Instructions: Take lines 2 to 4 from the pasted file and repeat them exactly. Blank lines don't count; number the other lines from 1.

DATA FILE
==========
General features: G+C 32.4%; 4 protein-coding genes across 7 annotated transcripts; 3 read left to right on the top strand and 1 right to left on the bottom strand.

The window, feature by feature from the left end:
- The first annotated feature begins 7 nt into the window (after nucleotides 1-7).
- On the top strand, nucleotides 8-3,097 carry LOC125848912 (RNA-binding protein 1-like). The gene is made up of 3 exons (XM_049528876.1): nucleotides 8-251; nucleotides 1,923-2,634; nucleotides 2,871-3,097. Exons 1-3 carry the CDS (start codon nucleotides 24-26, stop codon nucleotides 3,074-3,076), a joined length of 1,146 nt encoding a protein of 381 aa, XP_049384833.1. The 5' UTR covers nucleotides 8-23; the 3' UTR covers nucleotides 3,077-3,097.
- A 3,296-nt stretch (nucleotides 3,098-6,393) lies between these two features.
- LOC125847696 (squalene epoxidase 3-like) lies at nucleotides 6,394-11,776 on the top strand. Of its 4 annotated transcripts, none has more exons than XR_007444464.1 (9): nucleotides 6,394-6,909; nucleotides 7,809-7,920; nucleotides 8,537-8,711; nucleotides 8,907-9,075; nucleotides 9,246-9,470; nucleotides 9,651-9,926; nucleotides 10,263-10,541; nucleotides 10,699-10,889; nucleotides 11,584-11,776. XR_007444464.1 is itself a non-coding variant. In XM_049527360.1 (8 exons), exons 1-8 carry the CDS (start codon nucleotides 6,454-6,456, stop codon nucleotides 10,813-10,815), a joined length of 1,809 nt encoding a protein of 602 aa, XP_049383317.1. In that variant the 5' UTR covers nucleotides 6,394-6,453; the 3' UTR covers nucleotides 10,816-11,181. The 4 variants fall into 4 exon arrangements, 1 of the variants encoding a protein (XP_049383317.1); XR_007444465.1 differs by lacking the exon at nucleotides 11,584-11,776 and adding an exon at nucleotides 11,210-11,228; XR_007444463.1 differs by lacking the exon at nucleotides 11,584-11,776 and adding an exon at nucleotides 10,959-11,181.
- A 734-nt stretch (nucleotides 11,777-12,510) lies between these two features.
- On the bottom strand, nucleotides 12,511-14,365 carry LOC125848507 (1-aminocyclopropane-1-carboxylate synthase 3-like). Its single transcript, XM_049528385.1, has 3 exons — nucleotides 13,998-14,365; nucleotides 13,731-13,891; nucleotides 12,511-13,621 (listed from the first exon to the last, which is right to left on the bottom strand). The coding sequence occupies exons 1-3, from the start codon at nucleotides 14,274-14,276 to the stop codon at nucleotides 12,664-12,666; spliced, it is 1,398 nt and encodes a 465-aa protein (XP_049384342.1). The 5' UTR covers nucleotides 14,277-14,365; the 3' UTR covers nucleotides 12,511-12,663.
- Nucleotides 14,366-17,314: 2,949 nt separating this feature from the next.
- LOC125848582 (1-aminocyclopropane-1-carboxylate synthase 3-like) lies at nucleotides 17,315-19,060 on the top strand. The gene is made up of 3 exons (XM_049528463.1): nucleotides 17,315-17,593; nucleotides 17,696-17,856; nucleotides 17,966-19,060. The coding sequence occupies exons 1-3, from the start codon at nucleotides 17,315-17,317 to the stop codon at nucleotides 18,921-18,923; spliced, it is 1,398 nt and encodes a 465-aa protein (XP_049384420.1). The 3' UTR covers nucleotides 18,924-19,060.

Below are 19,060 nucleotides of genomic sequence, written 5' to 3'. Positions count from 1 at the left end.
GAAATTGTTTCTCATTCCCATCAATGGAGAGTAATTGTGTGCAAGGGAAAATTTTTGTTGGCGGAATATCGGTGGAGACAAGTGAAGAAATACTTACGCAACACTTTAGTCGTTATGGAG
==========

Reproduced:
The window, feature by feature from the left end:
- The first annotated feature begins 7 nt into the window (after nucleotides 1-7).
- On the top strand, nucleotides 8-3,097 carry LOC125848912 (RNA-binding protein 1-like). The gene is made up of 3 exons (XM_049528876.1): nucleotides 8-251; nucleotides 1,923-2,634; nucleotides 2,871-3,097. Exons 1-3 carry the CDS (start codon nucleotides 24-26, stop codon nucleotides 3,074-3,076), a joined length of 1,146 nt encoding a protein of 381 aa, XP_049384833.1. The 5' UTR covers nucleotides 8-23; the 3' UTR covers nucleotides 3,077-3,097.